The GOP Is Playing Defense on Women's Issues ... Again

Tone deaf Republicans are giving Democrats a hand.

President Barack Obama, accompanied by Sandra Fluke, waves at a campaign event at the University of Colorado Auraria Events Center, Wednesday, Aug. 8, 2012, in Aurora, Colo. (Pablo Martinez Monsivais/AP)

Sandra Fluke was a lesson in messaging for the GOP.

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As they did in 2012, the Democrats desperately need single women to go to the polls and vote in the upcoming national election.

Right now, as a poll conducted for National Public Radio by Resurgent Republic and the Democracy Corps showed last week, the 2014 electorate should skew white, married and older, which is typical of most recent off-year national elections. This would not favor the Democrats. Older voters, married people and white voters are conservative and, therefore, more likely to vote Republican.

With control of the U.S. Senate at stake (and perhaps even the U.S. House of Representatives, despite what many pundits have forecast) Barack Obama, Harry Reid, Nancy Pelosi and their cronies are engaged in a no holds barred effort to change the composition of the electorate. That’s why Reid is bringing the so-called “Paycheck Fairness Act” up for a vote and why, heaven help them, the tone-deaf wing of the Republican Party is doing all it can to help him win a political victory.

[See a collection of political cartoons on the Democratic Party.]

The main talking point – that women, on average, make 77 cents for every dollar earned by men – has been debunked on the left and the right. Even the White House admitted Monday that it wasn't exactly correct and might not apply in the situations covered under the proposed legislation. Nevertheless, the administration is going to use it anyway.

In response, Republicans and conservatives stumbled all over themselves to carefully explain why the number was wrong, how it involved comparisons of theoretical apples and oranges, how discrimination in pay based on gender was outlawed in 1963 and the like – all the while repeating over and over again the incorrect fact that “women in the American workforce are, on average, paid 77 cents for every dollar earned by men.”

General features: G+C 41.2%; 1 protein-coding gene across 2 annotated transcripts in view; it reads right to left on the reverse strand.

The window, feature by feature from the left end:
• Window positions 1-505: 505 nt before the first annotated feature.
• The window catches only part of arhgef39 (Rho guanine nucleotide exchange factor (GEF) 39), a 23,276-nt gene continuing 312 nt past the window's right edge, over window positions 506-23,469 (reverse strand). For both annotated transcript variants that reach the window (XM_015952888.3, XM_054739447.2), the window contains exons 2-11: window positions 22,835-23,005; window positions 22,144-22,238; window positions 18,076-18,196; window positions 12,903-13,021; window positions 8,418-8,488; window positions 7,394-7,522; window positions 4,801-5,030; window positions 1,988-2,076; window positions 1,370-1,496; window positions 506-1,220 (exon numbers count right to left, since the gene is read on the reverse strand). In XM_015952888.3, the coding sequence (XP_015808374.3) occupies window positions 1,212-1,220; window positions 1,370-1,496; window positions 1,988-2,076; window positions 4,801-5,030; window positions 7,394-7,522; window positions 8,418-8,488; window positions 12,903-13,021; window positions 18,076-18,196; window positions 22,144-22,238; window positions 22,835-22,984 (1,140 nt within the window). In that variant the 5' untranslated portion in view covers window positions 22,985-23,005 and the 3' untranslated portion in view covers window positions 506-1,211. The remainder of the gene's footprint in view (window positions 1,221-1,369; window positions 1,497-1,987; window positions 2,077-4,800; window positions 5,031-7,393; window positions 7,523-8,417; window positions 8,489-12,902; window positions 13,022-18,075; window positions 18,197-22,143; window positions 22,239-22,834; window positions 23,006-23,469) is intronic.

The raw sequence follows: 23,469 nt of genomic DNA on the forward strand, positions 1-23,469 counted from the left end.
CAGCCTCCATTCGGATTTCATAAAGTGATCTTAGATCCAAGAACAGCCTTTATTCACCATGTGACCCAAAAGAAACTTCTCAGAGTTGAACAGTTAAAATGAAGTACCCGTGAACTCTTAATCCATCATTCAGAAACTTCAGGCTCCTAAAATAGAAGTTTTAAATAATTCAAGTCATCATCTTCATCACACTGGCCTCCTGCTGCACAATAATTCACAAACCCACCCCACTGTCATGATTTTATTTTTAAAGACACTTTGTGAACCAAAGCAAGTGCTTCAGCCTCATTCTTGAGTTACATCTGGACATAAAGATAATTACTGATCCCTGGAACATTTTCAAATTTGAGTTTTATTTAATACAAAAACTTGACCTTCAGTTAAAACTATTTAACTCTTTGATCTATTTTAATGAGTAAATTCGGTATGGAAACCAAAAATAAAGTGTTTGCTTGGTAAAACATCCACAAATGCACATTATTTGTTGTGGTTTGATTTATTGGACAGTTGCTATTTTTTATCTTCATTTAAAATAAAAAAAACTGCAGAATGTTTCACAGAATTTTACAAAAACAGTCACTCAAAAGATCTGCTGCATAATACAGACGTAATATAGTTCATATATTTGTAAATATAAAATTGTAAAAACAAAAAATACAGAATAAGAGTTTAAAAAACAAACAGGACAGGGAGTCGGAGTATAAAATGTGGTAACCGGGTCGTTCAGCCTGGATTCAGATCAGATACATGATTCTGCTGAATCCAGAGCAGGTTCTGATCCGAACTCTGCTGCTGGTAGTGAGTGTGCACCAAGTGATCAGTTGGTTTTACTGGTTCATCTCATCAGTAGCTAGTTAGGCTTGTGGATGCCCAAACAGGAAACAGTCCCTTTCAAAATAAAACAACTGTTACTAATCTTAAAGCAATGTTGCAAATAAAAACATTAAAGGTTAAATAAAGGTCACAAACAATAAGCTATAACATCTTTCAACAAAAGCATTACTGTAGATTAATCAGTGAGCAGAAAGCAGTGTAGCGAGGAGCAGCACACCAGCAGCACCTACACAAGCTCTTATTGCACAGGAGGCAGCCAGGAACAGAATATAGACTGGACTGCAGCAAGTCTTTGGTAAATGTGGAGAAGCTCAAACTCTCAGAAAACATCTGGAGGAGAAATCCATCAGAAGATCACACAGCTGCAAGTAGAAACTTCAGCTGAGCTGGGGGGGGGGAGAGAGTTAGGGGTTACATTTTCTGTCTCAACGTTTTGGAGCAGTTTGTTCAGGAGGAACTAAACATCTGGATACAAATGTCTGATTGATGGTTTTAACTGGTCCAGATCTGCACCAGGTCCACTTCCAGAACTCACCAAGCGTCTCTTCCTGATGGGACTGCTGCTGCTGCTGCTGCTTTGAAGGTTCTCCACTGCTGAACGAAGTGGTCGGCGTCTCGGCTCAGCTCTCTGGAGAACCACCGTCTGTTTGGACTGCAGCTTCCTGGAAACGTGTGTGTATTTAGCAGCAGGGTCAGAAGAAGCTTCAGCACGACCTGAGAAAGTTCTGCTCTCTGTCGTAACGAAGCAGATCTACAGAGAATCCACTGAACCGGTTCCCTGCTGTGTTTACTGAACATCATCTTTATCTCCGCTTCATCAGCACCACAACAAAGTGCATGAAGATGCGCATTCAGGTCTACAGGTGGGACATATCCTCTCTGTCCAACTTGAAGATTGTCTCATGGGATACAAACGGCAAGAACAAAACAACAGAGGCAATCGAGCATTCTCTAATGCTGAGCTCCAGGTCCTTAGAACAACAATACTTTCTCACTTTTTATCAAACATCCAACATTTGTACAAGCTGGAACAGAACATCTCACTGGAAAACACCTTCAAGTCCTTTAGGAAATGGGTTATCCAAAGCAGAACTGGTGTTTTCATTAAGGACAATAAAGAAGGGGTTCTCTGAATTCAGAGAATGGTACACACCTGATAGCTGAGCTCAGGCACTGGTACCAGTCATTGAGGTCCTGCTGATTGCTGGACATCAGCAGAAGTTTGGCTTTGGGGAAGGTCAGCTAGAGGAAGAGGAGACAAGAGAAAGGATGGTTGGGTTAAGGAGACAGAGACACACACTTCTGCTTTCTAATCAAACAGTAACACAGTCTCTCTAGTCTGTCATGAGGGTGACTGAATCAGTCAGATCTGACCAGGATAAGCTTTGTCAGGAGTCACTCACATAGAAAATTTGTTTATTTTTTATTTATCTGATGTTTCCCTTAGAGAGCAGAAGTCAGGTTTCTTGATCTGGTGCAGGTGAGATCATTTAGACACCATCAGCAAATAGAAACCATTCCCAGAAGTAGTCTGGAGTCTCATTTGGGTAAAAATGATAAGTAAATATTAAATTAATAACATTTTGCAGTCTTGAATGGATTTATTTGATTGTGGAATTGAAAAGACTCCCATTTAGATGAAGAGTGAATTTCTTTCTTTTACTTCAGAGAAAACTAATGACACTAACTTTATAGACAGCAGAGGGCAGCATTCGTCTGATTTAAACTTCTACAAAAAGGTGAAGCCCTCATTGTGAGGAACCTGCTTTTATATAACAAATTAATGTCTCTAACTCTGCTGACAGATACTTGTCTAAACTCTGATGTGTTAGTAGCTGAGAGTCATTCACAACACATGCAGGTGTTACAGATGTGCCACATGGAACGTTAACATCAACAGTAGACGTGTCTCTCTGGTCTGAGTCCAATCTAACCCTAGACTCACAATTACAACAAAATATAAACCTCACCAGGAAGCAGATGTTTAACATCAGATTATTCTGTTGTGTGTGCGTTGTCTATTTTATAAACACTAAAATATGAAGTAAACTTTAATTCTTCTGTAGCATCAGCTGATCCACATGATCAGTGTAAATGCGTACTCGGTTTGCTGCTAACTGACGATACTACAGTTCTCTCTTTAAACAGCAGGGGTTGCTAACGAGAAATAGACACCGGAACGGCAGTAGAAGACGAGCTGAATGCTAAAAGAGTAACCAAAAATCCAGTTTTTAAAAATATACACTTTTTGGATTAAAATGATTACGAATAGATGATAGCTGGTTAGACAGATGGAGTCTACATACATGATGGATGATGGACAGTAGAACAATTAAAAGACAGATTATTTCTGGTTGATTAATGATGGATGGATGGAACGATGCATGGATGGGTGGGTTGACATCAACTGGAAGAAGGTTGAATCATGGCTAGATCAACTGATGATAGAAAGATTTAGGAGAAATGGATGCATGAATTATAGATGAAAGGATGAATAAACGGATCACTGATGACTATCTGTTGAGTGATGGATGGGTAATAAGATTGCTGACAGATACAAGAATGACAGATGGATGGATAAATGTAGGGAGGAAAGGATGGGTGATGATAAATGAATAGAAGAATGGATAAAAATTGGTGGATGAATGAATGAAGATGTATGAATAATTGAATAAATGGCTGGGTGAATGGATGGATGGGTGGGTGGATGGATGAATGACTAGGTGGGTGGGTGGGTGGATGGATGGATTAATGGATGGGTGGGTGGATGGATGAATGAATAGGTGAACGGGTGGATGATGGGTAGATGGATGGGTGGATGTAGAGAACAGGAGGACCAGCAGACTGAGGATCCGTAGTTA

Remember Sandra Fluke? On the surface, her assertions were silly. In the world of narrowcast political ads made possible by the growth of the Internet, however, the attacks on her and on what she said made a very significant number of women very, very mad indeed. By repeating the misinformation about what women in the labor force make relative to men, the GOP is helping Democrats energize the same portion of the electorate that went to the polls in 2012 thinking they were voting to stop the Republicans from taking birth control away from college age women.

[See a collection of political cartoons on the Catholic contraception controversy.]

Like it or not, emotional issues cannot be fought on the merits of the arguments involved. People, voters, already have their minds made up and are only looking for information that reinforces what they already believe. Women who feel oppressed at work will latch on to the 77 cents statistic like gum in the hair of a small child. The way to win the argument which, per Margaret Thatcher, is what you have to do before you can win the election, is to offer alternatives and point out the inherent hypocrisy of those supporting the proposal.

What the GOP should be doing is offering alternatives like allowing women in the workplace to trade overtime pay for extra hours off. This would be a big winner among single moms, who often have to take unplanned leave in order to deal with an issue at home involving a child. The federal government currently prevents employers from offering workers a choice in the matter. The Republicans should fashion a mechanism to give it to them.

Another possibility is to point out the disparities that exist on Capitol Hill, where male staffers on average are paid more than women, even if they have the same job descriptions. This is especially true in the offices of Senate Democrats, at least according to reports that have appeared in Politico and other publications that cover Congress. Then there’s this nugget, which the U.S. Chamber of Commerce’s Sean Hackbarth unearthed for the Chamber's blog on Tuesday:

A McClatchy review of White House salaries in January found that when the same calculations that produced the 77 cents was applied to the White House, the average female pay at 1600 Pennsylvania Avenue is less than the average male pay. When counted the same way that produced the 77-cent figure, the analysis found, women overall at the White House make 91 cents for every dollar men make. That’s an average salary of $84,082 for men and $76,516 for women.


[See a collection of political cartoons on Congress.]

That the proposed legislation is bad policy is, by now, beside the point. The issue of equal pay has entered the political debate in a way that has most Republicans explaining and, as they say in politics, “when you are explaining, you are losing.” If the GOP expects to win a majority in both chambers of Congress this November, it needs to be ready to fight fire with fire rather than throw gasoline and lit matches on embers the Democrats have carefully stoked.